Recorded temperature extremes have been -50 degrees Celsius and 8 degrees Celsius. Annual mean is -18 degrees Celsius; monthly mean temperatures range from -3 degrees Celsius in January to -28 degrees Celsius in August.
Drifting snow can accumulate about 1.5 meters per year, although the station becomes snow-free in summer. Average wind is about 5.1 meters per second; a gust of 52 meters per second was recorded in July 1968.
Research is performed at and near McMurdo in marine and terrestrial biology, biomedicine, geology and geophysics, glaciology and glacial geology, meteorology, aeronomy, and upper atmosphere physics.
Peak summer population can exceed 1,100; winter population is about 250. The winterers are isolated from late February to late August.
Air transportation to New Zealand is frequent between October and February--the antarctic summer.
Local features include Mount Erebus (an active volcano), McMurdo Sound (the station's namesake, named for Lt. Archibald McMurdo of James Clark Ross's 1841 expedition), the Ross Ice Shelf, and the ice-free (dry) valleys of southern Victoria Land.
Americans have occupied the geographic South Pole continuously since November 1956; the central area of the station was rebuilt in 1975 as a geodesic dome 50 meters wide and 16 meters high that, with 14- by 24-meter steel archways, covers modular buildings, fuel bladders, and equipment. Detached buildings house instruments for monitoring the upper and lower atmosphere and for numerous and complex projects in astronomy and astrophysics. There is an emergency camp. A number of science and berthing structures were added in the 1990s, particularly for astronomy and astrophysics. Some 28 scientists and support personnel winter at the station, and 130 or more people work there during the summer. The station's winter personnel are isolated between mid-February and late October.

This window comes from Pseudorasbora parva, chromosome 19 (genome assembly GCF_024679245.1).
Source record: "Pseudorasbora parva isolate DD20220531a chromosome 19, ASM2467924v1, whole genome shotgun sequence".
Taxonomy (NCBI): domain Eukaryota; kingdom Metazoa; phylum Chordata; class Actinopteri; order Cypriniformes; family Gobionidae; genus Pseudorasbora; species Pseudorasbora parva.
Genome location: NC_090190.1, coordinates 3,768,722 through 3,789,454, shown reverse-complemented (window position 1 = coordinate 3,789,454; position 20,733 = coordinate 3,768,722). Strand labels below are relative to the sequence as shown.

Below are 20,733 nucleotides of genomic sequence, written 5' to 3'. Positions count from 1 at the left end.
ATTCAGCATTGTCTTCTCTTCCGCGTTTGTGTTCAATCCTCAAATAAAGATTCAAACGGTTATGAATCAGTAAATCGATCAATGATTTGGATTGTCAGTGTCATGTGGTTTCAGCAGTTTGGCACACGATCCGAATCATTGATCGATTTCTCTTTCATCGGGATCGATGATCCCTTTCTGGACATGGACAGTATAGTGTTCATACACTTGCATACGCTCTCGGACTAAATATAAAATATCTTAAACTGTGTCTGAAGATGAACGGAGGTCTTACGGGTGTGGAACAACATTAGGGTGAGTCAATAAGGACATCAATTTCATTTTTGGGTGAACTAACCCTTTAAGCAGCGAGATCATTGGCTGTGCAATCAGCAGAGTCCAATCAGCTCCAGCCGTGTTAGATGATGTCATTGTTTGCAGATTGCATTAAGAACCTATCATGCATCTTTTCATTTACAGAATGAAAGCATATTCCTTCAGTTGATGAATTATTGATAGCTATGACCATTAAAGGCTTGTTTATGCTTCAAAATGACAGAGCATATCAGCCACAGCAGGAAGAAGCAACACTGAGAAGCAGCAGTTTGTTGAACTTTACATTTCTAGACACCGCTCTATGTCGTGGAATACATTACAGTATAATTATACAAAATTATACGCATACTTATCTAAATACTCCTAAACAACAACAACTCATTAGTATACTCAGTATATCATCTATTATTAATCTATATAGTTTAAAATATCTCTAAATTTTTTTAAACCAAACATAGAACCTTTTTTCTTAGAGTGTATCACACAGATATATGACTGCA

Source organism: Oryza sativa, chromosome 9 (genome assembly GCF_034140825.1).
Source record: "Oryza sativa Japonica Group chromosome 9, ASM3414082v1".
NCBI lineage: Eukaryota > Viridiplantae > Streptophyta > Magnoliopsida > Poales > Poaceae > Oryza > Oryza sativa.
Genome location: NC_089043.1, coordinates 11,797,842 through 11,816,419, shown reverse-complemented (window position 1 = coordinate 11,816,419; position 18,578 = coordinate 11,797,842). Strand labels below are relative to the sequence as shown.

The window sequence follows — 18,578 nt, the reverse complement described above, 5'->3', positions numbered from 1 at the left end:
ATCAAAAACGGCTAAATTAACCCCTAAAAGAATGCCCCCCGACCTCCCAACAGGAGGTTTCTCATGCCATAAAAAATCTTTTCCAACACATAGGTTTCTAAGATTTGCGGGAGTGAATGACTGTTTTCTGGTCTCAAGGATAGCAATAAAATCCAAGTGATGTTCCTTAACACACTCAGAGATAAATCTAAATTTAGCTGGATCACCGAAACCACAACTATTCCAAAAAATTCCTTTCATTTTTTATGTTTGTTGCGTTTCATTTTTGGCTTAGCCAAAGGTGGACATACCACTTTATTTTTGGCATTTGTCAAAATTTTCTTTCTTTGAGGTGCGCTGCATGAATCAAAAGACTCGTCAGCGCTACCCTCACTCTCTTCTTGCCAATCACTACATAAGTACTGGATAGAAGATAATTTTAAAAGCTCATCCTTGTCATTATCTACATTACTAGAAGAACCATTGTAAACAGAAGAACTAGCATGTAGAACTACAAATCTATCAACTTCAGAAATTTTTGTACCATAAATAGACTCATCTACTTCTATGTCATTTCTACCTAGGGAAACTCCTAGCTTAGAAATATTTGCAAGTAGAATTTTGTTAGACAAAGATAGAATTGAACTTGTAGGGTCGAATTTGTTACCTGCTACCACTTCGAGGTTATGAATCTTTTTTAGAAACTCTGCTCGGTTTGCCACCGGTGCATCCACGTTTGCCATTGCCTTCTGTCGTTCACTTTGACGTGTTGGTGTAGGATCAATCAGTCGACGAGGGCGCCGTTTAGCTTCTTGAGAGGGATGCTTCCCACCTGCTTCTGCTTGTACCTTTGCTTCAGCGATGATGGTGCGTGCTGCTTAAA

Recorded temperature has varied between -13.6 degrees Celsius and -82.8 degrees Celsius. Annual mean is -49 degrees Celsius; monthly means vary from -28 degrees Celsius in December to -60 degrees Celsius in July. Average wind is 5.5 meters per second; peak gust recorded was 24 meters per second. Snow accumulation is about 6-8 centimeters (water equivalent) per year. The station stands at an elevation of 2,835 meters on interior Antarctica's nearly featureless ice sheet, about 2,850 meters thick at that location.
Research at the station includes glaciology, geophysics, meteorology, upper atmosphere physics, astronomy, astrophysics, and biomedical studies.
The station's name honors Roald Amundsen and Robert F. Scott, who attained the South Pole in 1911 and 1912.
Palmer Station, on a protected harbor on the southwestern coast of Anvers Island, off the Antarctica Peninsula, is the only U.S. antarctic station north of the Antarctic Circle. The temperature is mild, with monthly averages ranging from -10 degrees Celsius in July and August to 2 degrees Celsius in January and February. The annual mean is -3 degrees Celsius. The extreme range is -31 degrees Celsius to 9 degrees Celsius. It has rained every month at Palmer; in the year ended October 1981 Palmer received 25 centimeters of rain and 36 centimeters (water equivalent) of snowfall.